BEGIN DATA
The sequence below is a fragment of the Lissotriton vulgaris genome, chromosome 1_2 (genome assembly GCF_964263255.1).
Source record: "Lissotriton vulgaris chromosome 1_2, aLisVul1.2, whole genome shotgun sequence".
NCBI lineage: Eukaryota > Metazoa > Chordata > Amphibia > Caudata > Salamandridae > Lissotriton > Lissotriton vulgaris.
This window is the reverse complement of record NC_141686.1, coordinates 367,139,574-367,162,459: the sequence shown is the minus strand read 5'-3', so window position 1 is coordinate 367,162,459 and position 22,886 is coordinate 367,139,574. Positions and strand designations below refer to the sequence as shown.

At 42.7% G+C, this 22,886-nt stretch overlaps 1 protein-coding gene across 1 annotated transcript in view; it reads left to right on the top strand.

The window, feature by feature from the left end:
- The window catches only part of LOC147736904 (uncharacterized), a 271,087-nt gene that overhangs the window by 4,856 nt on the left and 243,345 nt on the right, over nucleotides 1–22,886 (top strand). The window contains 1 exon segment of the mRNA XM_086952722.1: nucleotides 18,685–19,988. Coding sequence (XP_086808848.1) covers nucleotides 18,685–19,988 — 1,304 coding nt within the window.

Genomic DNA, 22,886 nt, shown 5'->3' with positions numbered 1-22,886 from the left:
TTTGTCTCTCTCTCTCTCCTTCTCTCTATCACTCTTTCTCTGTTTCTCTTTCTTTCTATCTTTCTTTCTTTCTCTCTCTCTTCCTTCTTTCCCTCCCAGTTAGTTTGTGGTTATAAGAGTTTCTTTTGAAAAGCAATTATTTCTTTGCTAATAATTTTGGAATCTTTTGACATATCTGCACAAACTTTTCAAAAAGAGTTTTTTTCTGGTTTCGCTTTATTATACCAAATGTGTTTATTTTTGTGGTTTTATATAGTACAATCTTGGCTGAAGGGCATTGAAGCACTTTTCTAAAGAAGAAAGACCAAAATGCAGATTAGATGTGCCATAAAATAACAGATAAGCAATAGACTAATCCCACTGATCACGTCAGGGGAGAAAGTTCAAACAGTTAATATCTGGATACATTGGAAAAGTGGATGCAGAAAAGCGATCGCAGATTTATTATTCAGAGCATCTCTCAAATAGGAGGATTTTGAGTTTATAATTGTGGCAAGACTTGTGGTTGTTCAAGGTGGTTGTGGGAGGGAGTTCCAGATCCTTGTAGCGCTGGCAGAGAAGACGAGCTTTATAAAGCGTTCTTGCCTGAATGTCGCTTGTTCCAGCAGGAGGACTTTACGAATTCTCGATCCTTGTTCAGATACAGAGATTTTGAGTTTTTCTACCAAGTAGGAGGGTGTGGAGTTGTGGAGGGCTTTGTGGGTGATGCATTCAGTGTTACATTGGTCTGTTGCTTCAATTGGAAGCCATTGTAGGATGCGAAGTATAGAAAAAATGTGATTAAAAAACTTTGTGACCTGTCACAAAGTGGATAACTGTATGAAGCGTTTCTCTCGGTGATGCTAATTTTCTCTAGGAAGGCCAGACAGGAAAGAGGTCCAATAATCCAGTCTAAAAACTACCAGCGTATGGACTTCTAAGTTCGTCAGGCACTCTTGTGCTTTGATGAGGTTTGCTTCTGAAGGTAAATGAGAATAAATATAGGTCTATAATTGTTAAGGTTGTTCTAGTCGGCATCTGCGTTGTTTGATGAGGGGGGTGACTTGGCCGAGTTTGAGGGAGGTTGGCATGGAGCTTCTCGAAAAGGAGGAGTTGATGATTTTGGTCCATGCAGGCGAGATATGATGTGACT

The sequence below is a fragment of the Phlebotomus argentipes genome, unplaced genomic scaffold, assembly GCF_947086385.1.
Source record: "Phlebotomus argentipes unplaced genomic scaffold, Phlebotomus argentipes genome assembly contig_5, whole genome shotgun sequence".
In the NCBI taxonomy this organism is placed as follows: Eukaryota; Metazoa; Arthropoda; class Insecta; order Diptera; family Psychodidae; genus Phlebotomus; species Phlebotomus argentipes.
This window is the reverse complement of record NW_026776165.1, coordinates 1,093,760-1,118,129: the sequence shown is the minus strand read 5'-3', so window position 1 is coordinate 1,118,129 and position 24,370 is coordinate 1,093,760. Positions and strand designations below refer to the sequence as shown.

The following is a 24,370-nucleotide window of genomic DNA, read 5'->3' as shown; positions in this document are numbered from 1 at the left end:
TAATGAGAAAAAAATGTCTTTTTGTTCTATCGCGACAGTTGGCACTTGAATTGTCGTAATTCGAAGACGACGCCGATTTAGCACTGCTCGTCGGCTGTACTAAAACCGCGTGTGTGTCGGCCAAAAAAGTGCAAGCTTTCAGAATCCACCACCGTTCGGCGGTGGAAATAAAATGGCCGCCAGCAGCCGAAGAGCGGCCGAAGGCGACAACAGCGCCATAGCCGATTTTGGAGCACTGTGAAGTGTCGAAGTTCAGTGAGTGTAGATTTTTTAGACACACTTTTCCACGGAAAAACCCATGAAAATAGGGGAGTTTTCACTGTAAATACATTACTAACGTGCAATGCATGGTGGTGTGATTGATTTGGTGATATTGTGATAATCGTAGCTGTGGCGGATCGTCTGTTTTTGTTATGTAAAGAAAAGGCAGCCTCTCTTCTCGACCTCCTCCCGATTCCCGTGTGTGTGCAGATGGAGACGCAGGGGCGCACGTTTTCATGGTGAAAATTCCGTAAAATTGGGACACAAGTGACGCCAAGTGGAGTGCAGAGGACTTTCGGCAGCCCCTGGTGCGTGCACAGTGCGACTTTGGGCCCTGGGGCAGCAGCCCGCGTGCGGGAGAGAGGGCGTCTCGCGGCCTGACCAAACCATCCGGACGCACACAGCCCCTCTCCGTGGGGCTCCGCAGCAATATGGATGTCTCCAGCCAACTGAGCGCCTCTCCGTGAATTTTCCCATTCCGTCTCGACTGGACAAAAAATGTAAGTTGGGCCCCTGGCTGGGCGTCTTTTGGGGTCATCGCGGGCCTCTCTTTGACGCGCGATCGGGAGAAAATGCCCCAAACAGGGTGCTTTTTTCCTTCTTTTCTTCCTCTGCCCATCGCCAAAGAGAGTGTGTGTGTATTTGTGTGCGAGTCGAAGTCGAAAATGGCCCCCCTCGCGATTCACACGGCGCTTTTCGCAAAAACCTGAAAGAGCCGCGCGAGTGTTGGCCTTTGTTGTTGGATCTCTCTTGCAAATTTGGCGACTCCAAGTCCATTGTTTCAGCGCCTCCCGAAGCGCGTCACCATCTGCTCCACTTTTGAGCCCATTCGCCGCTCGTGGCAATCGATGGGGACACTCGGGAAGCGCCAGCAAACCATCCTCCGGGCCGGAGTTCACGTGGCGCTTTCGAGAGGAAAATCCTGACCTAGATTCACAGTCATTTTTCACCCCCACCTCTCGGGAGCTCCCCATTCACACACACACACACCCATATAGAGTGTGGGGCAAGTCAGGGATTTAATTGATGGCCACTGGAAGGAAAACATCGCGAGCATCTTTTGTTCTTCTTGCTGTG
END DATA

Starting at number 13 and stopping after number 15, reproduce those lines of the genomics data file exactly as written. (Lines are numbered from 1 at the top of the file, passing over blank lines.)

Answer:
This window is the reverse complement of record NW_026776165.1, coordinates 1,093,760-1,118,129: the sequence shown is the minus strand read 5'-3', so window position 1 is coordinate 1,118,129 and position 24,370 is coordinate 1,093,760. Positions and strand designations below refer to the sequence as shown.

The following is a 24,370-nucleotide window of genomic DNA, read 5'->3' as shown; positions in this document are numbered from 1 at the left end:
TAATGAGAAAAAAATGTCTTTTTGTTCTATCGCGACAGTTGGCACTTGAATTGTCGTAATTCGAAGACGACGCCGATTTAGCACTGCTCGTCGGCTGTACTAAAACCGCGTGTGTGTCGGCCAAAAAAGTGCAAGCTTTCAGAATCCACCACCGTTCGGCGGTGGAAATAAAATGGCCGCCAGCAGCCGAAGAGCGGCCGAAGGCGACAACAGCGCCATAGCCGATTTTGGAGCACTGTGAAGTGTCGAAGTTCAGTGAGTGTAGATTTTTTAGACACACTTTTCCACGGAAAAACCCATGAAAATAGGGGAGTTTTCACTGTAAATACATTACTAACGTGCAATGCATGGTGGTGTGATTGATTTGGTGATATTGTGATAATCGTAGCTGTGGCGGATCGTCTGTTTTTGTTATGTAAAGAAAAGGCAGCCTCTCTTCTCGACCTCCTCCCGATTCCCGTGTGTGTGCAGATGGAGACGCAGGGGCGCACGTTTTCATGGTGAAAATTCCGTAAAATTGGGACACAAGTGACGCCAAGTGGAGTGCAGAGGACTTTCGGCAGCCCCTGGTGCGTGCACAGTGCGACTTTGGGCCCTGGGGCAGCAGCCCGCGTGCGGGAGAGAGGGCGTCTCGCGGCCTGACCAAACCATCCGGACGCACACAGCCCCTCTCCGTGGGGCTCCGCAGCAATATGGATGTCTCCAGCCAACTGAGCGCCTCTCCGTGAATTTTCCCATTCCGTCTCGACTGGACAAAAAATGTAAGTTGGGCCCCTGGCTGGGCGTCTTTTGGGGTCATCGCGGGCCTCTCTTTGACGCGCGATCGGGAGAAAATGCCCCAAACAGGGTGCTTTTTTCCTTCTTTTCTTCCTCTGCCCATCGCCAAAGAGAGTGTGTGTGTATTTGTGTGCGAGTCGAAGTCGAAAATGGCCCCCCTCGCGATTCACACGGCGCTTTTCGCAAAAACCTGAAAGAGCCGCGCGAGTGTTGGCCTTTGTTGTTGGATCTCTCTTGCAAATTTGGCGACTCCAAGTCCATTGTTTCAGCGCCTCCCGAAGCGCGTCACCATCTGCTCCACTTTTGAGCCCATTCGCCGCTCGTGGCAATCGATGGGGACACTCGGGAAGCGCCAGCAAACCATCCTCCGGGCCGGAGTTCACGTGGCGCTTTCGAGAGGAAAATCCTGACCTAGATTCACAGTCATTTTTCACCCCCACCTCTCGGGAGCTCCCCATTCACACACACACACACCCATATAGAGTGTGGGGCAAGTCAGGGATTTAATTGATGGCCACTGGAAGGAAAACATCGCGAGCATCTTTTGTTCTTCTTGCTGTG